She slips out the door and I stand there like an idiot with my stinging hand and my stinging eyes, listening to her heels clip-clop down the steep back steps. “You are completely heartless!” But I can’t make out her reply. Soon comes the
of the car door and the consumptive hacking of the Volkswagen.
A feeble tweet echoes up from the floor, then Buffy’s feral hiss. “Nature sucks,” I mutter, hating the constriction in my throat and the twist of deeper feelings I can’t name. Suddenly furious, I grab the washing machine with a surge of energy and shove. There’s a loud crack against the wall then a bone-rattling thump on the floorboards. The light bulb above me makes a tinkling noise – a small explosion. Tiny glass shards fall about my head and shoulders, and Buffy bolts through the flap to the backyard, the bird still in her mouth. My pulse skips. My spine zip-zaps. Everything appears painfully bright. I squint against the sharpness of the light, shaking glass out of my hair. “Oh, crap.”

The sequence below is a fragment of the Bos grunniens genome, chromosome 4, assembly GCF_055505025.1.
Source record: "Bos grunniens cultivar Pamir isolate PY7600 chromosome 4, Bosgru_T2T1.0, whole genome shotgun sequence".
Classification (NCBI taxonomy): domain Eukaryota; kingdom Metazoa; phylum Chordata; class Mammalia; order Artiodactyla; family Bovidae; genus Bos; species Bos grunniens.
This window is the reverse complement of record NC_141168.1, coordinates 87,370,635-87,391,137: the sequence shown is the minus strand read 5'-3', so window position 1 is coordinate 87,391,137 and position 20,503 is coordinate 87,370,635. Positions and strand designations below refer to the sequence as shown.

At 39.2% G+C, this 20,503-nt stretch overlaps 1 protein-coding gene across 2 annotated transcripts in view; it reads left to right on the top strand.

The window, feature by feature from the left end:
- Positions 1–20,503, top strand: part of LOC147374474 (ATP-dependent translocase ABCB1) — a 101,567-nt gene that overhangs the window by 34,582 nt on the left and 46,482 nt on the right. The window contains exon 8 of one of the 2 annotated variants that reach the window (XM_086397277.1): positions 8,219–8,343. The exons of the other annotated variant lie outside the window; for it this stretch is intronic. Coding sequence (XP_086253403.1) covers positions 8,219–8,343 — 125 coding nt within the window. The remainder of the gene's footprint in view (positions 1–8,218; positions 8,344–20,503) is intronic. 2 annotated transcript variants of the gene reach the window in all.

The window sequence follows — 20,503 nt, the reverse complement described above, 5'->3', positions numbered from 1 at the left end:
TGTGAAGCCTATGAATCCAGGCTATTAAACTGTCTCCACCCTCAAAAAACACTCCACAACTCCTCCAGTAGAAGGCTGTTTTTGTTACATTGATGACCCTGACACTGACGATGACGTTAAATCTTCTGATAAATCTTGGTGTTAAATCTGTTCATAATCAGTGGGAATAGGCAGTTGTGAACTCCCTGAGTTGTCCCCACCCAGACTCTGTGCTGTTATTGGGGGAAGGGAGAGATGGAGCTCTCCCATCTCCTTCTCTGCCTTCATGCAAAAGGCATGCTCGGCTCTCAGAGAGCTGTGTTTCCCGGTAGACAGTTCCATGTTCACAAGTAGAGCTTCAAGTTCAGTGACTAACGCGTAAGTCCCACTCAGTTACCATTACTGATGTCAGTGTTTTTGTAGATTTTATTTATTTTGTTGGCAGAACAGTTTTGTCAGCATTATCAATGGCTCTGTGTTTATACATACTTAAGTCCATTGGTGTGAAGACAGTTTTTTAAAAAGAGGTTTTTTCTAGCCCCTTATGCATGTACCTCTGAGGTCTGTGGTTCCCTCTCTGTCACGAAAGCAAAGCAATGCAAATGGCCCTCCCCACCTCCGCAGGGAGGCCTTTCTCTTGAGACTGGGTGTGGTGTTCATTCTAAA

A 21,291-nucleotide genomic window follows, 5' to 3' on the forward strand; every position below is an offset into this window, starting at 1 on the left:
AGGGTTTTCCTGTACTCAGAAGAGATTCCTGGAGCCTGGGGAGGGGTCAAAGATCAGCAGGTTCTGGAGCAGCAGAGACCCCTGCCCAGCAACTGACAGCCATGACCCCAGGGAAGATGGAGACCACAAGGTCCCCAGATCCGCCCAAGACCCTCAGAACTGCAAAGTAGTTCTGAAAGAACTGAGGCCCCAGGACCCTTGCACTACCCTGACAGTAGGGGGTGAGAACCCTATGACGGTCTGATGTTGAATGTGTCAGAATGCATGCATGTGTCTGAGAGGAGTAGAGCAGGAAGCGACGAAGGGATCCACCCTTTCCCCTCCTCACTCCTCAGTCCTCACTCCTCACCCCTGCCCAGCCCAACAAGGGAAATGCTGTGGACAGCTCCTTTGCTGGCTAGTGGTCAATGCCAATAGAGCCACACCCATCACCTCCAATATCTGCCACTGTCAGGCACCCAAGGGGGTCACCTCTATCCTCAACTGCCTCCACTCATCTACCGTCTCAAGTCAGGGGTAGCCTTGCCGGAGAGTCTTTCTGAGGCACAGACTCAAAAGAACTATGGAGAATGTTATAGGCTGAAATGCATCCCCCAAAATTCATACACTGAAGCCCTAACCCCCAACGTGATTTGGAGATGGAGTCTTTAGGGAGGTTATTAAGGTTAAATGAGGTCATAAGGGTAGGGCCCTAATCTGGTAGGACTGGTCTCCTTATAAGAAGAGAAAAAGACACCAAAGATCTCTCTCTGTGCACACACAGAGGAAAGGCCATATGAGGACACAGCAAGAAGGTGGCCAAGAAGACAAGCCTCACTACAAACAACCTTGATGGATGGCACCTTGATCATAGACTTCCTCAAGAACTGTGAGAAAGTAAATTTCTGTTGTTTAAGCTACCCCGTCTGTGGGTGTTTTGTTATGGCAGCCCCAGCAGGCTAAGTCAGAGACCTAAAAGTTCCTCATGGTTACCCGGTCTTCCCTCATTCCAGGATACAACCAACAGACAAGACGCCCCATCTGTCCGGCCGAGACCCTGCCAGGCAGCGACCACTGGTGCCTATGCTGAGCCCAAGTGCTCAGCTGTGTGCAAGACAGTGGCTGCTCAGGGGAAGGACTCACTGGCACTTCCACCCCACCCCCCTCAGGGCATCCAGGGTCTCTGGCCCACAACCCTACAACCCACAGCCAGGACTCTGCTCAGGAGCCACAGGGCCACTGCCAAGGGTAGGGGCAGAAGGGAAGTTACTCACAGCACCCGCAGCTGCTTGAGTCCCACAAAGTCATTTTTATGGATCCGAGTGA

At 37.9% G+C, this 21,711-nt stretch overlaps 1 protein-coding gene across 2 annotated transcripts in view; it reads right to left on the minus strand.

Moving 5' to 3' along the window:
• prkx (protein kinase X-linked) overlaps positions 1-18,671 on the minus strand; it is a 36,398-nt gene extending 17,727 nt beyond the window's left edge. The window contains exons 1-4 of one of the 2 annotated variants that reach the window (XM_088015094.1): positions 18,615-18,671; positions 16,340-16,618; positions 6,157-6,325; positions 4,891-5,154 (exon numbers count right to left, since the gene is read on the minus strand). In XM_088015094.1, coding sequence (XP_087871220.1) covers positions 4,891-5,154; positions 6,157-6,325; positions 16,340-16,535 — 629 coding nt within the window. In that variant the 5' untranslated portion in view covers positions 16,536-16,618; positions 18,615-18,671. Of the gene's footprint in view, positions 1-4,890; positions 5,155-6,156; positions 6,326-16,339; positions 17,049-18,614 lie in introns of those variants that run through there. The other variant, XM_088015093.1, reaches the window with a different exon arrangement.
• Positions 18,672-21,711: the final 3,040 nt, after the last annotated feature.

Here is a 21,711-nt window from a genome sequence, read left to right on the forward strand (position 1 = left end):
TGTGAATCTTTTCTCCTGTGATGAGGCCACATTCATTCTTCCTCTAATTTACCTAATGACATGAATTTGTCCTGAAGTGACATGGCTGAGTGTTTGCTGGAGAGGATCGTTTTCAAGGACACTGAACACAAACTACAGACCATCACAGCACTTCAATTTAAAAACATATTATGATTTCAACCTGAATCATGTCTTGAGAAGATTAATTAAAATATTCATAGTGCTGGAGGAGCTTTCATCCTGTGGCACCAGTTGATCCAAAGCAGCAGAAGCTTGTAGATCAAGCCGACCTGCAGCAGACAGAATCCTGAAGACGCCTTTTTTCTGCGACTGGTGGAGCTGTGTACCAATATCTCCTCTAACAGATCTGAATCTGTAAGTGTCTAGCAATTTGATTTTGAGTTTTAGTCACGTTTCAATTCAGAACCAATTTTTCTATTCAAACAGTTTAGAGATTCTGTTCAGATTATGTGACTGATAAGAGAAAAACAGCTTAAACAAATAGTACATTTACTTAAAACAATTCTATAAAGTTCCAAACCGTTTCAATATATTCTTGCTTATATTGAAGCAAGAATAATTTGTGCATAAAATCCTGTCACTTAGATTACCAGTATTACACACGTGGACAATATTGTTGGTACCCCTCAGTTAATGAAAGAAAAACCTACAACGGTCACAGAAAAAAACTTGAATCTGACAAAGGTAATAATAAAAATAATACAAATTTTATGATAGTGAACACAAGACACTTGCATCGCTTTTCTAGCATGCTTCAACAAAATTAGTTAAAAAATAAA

The hole in the wall, about a hand’s breadth in diameter, gapes easily a foot higher than the washer stands. Dry mouthed, I stare at the chipped paint where the corner of the washer has broken the plasterboard. How the hell did I lift it like it was nothing more than a cardboard box? And what about the light bulb? I must have damaged wiring in the wall, creating some kind of power surge, but I can’t spot any wires. I grab the jumbo tub of washing powder and position it to conceal the hole, wondering how I’ll explain it to Miriam.
Dizzy and rubbing my eyes, I step back into the kitchen. Everything pulses in high definition: the panelled ceiling, the jars of last season’s preserves, the cast-iron oven where it sits in the cavity of the old chimney, the wooden countertops, everything.
Am I having a stroke?
I go to the cupboard by the sink. The pewter knob snaps off in my trembling hand. I manage to work the cupboard open with my fingertips. I take a glass and turn the faucet. The glass cracks, collapsing inwards, grazing my thumb, clattering in the drain. I frown at the broken pieces, the cupboard, the laundry door. “What is this?”
I drink straight from the faucet and splash my face, trying to pull myself together. In the windowpane above the sink, I look paler than usual; the freckles on my nose stand out. My dark hair hangs lank past my shoulders. It desperately needs washing. I look gaunt and tired. All this is familiar, but my eyes, my messy eyes – blue, green, flecked with gold and black – aren’t the eyes that look back at me. I lean closer, a prickling feeling at the nape of my neck. They’re even darker than Miriam’s, as though the pupils have expanded, eclipsing the irises. Solid pools of black.
I close my eyes and rub my face.